Assuming the Lakers can come to an agreement with Christian Wood on a contract, all that remains is working out an acceptable sign-and-trade deal the Detroit Pistons will accept as equitable compensation for trading him. The obvious centerpiece to the sign-and-trade deal is Lakers forward and Flint, Michigan native Kyle Kuzma, about whom the Lakers and Pistons had already had trade discussions before the trade deadline last winter.

The Pistons are in a difficult position. They would love to re-sign Wood and have the cap space to do it but he’s already announced that he’s going to leave via Instagram and they don’t want to lose him in free agency for nothing. While they Pistons have over $30 million in cap space, Detroit is not a top destination for free agents, which makes using their cap space to take on salary in a sign-and-trade a resourceful strategy to acquire quality players.

With Wood having agreed to a contract with the Lakers eliminating other potential trade partners, the Pistons would still have leverage knowing the Lakers don’t have cap space and need Detroit to agree to a sign-and-trade. But an offer from the Lakers of Kyle Kuzma, Danny Green, JaVale McGee, Quinn Cook, and their 2020 first round pick should give the Pistons more than fair compensation for agreeing to sign-and-trade Christian Wood.

The drawback for the Lakers adding a player via a sign-and-trade deal is it would limit their total payroll costs for the 2021 season to a hard cap of $138.9 million, meaning the Lakers could not exceed that for any reason. Right now, the Lakers have committed $119.6 million to 11 players in 2021. Bradley and McGee are not expected to exercise their player options but Davis, Caldwell-Pope, and Rondo are expected to opt out looking for raises.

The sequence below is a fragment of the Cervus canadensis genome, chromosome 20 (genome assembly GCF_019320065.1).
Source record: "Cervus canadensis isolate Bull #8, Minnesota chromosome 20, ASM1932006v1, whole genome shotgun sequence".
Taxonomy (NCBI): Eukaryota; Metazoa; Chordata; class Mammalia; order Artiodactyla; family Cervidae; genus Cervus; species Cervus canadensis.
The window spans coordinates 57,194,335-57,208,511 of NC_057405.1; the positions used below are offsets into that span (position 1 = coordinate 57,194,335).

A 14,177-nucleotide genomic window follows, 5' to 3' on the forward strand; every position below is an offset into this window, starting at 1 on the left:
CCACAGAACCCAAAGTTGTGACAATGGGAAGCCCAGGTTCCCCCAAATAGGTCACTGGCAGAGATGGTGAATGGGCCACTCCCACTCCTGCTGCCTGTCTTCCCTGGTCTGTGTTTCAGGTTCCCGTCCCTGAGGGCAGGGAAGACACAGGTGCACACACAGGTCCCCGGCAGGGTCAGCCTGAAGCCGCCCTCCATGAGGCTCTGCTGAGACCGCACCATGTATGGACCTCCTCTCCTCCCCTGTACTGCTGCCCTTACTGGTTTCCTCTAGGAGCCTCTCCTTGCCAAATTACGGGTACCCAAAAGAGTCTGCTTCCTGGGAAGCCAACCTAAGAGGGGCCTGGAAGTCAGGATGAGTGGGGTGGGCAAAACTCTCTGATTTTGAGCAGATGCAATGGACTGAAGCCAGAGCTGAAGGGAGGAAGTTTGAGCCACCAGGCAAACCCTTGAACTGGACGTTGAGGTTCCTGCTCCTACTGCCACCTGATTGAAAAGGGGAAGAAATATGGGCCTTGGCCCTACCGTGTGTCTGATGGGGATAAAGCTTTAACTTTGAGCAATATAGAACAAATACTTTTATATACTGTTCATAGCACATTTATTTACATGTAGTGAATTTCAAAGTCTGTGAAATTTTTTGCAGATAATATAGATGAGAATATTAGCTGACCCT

Assuming the Lakers re-sign AD to a 1+1 max contract for $32.7 million and give both KCP and Rondo raises to $12 and $6 million using their Bird and Early Bird rights, they would then have $130.3 million committed for 2021. That would leave they with just $8.6 million left to add 4 more players to their roster, making it impossible to use the full $9.6 million MLE and challenging to use the $3.6 million BAE or even sign their first round pick.

But a sign-and-trade of Kuzma, Green, McGee, and Cook’s $26.1 million for Wood’s $15 million would free up $11.1 million in cap space and give the Lakers $119.2 million in salaries for 2021, $19.7 million under the hard cap. That would enable the Lakers to pursue free agents like Dragic, Gallinari, Harkness, and Baynes with their MLE, re-sign Morris or Howard with their BAE, and add other minimum salary players like Cousins or Dudley.

A sign-and-trade between the Detroit Pistons and the Los Angeles Lakers of Christian Wood for Kyle Kuzma, Danny Green, JaVale McGee, Quinn Cook, and the 28th pick in the 2020 NBA draft should be a win-win for both teams. The Lakers get a player who could transform their team and clear cap space to give raises to AD, KCP, and Rondo and use their MLE and BAE to further upgrade their roster despite being limited by the $138.9 million hard cap.

Detroit avoids losing a player who could have left in free agency and, instead of nothing, receives four championship-tested players they could not have attracted as free agents and a 2020 first round draft pick via a sign-and-trade. The Pistons get the home town star they wanted in Kuzma, two quality defenders who are great roster fits in Green and McGee, a deadeye shooter whose contract is only partially guaranteed in Cook, and a first round pick.

While deals proposed by bloggers never happen, the approach outlined is an excellent blueprint for how the Lakers can take advantage of a trade or sign-and-trade to acquire a high impact player while increasing their cap space. The Lakers will need to figure out how to navigate a hard cap to reward key contributors like KCP and Rondo, use their full non-taxpayer MLE or BAE to upgrade the roster, or go after an elite prospect via a sign-and-trade.

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Written by

Lakers fanatic since 1971 when team traded for Wilt Chamberlain. Founder, editor, and publisher of Lakerholics.com, a community for smart informed Lakers fans.